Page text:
April 25, 2018

Rev writes…

Lovers of costume dramas will be aware of the ‘above’ and ‘below’ stairs cultures that are used to enhance the drama.  The two worlds seem to co-exist almost independently yet collide frequently – usually with consequences.  The above stairs characters will often be unaware of those below stairs – they are invisible to them as they are not part of their everyday world – despite having the task of supporting their world, making it happen and function with as little fuss as possible!

Invisibility is probably the aim of those serving the above stairs world.  However, invisibility doesn’t mean that the servants are either deaf or blind.  They hear and see and often, it seems, know more of what is going on than those above stairs.

When I worked in London years ago, the situation was similar but without most of the drama.  News was most reliably given by the switchboard operators, the tea lady, the guys in the post room and the chauffer.  They were not always ‘seen’ by management in the same way as the rest of us and on a few occasions something that was ‘revealed’ was already fairly widely known.

Looking at that concept in a slightly different way, we have a God who is invisible to us and yet knows everything about us and amazingly he wants a relationship with us; not one that is formal and has strict codes of conduct but one that is developing and growing in depth and intimacy.  It’s a relationship where one side knows all and the other chooses to either treat God as absent, as non-existent; or decides to find out more.  For that to happen there needs to be communication and prayer is one of those communication tools.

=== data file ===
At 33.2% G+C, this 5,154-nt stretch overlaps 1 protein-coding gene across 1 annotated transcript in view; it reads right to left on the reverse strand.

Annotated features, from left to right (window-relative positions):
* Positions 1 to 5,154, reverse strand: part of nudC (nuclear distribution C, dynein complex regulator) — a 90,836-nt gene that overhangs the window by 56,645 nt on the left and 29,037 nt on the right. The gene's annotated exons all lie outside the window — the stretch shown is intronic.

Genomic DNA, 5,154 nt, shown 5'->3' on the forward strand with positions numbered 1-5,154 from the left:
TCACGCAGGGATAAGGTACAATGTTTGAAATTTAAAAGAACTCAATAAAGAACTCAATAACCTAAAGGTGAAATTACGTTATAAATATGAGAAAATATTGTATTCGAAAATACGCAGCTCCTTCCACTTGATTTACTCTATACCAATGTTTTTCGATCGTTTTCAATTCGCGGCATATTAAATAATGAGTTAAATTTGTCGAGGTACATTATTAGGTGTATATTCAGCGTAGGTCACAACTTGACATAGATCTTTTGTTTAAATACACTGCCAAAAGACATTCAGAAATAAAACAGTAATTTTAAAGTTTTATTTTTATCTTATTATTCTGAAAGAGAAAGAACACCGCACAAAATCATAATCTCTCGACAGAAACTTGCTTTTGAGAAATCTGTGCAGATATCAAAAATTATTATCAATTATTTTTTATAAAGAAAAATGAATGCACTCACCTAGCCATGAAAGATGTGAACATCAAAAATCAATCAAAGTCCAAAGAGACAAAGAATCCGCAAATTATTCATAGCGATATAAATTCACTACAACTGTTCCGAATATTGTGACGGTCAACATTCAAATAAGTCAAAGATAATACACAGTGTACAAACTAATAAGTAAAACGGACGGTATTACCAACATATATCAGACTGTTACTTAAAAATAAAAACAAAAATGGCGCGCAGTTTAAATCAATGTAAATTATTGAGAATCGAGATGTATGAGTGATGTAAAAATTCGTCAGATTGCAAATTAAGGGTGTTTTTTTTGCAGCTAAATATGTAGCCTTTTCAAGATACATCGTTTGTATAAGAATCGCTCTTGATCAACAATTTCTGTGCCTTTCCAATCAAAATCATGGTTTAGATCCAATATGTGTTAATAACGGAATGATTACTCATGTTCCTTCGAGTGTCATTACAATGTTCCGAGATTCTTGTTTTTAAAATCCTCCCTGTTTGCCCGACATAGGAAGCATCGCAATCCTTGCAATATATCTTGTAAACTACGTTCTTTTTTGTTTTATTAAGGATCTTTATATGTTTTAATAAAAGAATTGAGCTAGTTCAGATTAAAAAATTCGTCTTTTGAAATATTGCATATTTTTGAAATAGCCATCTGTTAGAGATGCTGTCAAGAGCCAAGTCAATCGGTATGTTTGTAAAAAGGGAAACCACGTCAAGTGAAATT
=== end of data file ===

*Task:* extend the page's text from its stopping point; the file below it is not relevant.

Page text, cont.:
If we want to know the Father we look to the Son, the life and death of Jesus demonstrates the character of God to us, so the Bible is another of our tools of communication; especially if we understand it as the living word of God – living and supremely relevant to us.

I often say to the parents of babies and children being baptised that the way to help them grow in their faith is to pray with their child each day – very simply, no flowery language needed – giving thanks and asking for help is a good way – no flowery language needed – giving thanks and asking for help is a good way to start.  Prayer changes as we grow, in years and in maturity – from those beginnings to something deeper – we may learn to listen as well as to speak; we may learn to ‘gaze’ on God in silent wonder, filled with the joy of being in that holy presence.  God is invisible to our eyes, yet we may see and hear him, just as he sees and hears us; not only when in prayer but through our daily lives and interaction with others.    Prayer becomes our anchor, our source, our barometer, our centre – we have a living relationship with God.

God bless,

Revd Gerri Tetzlaff